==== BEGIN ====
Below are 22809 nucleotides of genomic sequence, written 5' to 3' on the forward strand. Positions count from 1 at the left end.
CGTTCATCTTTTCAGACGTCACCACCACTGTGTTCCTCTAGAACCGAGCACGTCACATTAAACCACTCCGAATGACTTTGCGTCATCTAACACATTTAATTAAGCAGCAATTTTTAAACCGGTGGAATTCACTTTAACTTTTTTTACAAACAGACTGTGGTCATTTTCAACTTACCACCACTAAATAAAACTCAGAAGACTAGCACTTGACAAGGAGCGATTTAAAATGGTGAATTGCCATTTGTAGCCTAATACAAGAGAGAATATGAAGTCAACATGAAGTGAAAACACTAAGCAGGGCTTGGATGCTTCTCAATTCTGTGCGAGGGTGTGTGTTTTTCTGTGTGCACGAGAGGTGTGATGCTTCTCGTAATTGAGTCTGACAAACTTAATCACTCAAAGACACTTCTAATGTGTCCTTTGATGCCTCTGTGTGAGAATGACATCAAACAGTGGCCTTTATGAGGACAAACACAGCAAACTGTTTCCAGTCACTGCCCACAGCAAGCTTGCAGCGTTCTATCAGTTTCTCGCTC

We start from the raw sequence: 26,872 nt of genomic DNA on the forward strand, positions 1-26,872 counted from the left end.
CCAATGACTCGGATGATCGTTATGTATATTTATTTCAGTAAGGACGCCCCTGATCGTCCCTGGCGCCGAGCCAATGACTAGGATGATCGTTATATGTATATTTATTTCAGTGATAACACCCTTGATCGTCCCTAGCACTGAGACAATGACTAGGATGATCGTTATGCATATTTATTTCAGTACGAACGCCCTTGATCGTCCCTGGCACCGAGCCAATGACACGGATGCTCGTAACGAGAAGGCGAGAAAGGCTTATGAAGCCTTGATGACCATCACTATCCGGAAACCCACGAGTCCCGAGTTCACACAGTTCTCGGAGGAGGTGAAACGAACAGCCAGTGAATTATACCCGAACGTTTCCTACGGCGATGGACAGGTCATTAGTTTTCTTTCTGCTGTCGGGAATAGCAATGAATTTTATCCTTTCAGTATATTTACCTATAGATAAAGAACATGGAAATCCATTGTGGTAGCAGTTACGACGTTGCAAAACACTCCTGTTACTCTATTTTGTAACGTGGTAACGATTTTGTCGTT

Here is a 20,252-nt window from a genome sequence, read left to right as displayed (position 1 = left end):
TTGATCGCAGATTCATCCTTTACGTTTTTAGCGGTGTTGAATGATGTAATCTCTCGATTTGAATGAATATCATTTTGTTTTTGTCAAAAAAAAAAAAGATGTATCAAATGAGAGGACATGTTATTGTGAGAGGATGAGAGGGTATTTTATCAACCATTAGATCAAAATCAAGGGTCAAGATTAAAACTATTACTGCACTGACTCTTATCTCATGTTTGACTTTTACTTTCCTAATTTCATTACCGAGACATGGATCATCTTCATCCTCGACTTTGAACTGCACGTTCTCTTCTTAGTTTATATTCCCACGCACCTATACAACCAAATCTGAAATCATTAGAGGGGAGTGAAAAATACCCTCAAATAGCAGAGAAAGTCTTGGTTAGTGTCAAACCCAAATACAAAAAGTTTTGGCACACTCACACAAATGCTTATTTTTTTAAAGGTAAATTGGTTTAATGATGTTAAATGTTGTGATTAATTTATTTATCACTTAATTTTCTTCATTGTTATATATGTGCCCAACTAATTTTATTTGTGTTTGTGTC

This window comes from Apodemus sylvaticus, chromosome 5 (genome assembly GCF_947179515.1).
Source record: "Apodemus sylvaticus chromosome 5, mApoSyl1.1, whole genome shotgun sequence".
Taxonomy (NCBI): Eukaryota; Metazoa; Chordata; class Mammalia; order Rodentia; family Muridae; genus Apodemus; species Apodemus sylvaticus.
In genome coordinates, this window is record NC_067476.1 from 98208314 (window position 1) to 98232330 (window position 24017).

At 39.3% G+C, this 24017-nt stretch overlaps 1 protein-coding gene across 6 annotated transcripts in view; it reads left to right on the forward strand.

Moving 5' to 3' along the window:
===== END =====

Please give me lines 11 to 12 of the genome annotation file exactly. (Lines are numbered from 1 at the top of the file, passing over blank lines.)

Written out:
At 39.3% G+C, this 24017-nt stretch overlaps 1 protein-coding gene across 6 annotated transcripts in view; it reads left to right on the forward strand.

Moving 5' to 3' along the window: